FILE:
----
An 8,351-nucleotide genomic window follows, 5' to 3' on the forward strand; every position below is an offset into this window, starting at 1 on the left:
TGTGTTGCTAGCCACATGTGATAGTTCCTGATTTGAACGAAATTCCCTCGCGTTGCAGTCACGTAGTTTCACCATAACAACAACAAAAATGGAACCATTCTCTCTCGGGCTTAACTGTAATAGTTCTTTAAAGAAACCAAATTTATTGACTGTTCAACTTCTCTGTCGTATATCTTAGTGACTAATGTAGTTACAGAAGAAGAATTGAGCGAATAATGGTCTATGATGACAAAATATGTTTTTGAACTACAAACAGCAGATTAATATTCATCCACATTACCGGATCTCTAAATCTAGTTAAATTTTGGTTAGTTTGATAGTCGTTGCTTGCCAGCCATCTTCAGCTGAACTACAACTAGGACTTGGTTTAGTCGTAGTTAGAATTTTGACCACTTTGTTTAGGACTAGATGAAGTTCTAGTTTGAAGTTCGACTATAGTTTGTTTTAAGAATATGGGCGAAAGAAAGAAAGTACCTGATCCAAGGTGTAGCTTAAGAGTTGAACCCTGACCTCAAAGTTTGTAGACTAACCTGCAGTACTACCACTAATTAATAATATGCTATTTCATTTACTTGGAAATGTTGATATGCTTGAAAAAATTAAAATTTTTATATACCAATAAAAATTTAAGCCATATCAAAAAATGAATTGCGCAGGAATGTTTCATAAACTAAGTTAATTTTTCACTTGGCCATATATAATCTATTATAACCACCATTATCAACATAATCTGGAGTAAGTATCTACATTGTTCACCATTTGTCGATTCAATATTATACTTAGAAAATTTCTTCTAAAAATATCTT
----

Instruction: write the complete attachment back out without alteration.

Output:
An 8,351-nucleotide genomic window follows, 5' to 3' on the forward strand; every position below is an offset into this window, starting at 1 on the left:
TGTGTTGCTAGCCACATGTGATAGTTCCTGATTTGAACGAAATTCCCTCGCGTTGCAGTCACGTAGTTTCACCATAACAACAACAAAAATGGAACCATTCTCTCTCGGGCTTAACTGTAATAGTTCTTTAAAGAAACCAAATTTATTGACTGTTCAACTTCTCTGTCGTATATCTTAGTGACTAATGTAGTTACAGAAGAAGAATTGAGCGAATAATGGTCTATGATGACAAAATATGTTTTTGAACTACAAACAGCAGATTAATATTCATCCACATTACCGGATCTCTAAATCTAGTTAAATTTTGGTTAGTTTGATAGTCGTTGCTTGCCAGCCATCTTCAGCTGAACTACAACTAGGACTTGGTTTAGTCGTAGTTAGAATTTTGACCACTTTGTTTAGGACTAGATGAAGTTCTAGTTTGAAGTTCGACTATAGTTTGTTTTAAGAATATGGGCGAAAGAAAGAAAGTACCTGATCCAAGGTGTAGCTTAAGAGTTGAACCCTGACCTCAAAGTTTGTAGACTAACCTGCAGTACTACCACTAATTAATAATATGCTATTTCATTTACTTGGAAATGTTGATATGCTTGAAAAAATTAAAATTTTTATATACCAATAAAAATTTAAGCCATATCAAAAAATGAATTGCGCAGGAATGTTTCATAAACTAAGTTAATTTTTCACTTGGCCATATATAATCTATTATAACCACCATTATCAACATAATCTGGAGTAAGTATCTACATTGTTCACCATTTGTCGATTCAATATTATACTTAGAAAATTTCTTCTAAAAATATCTT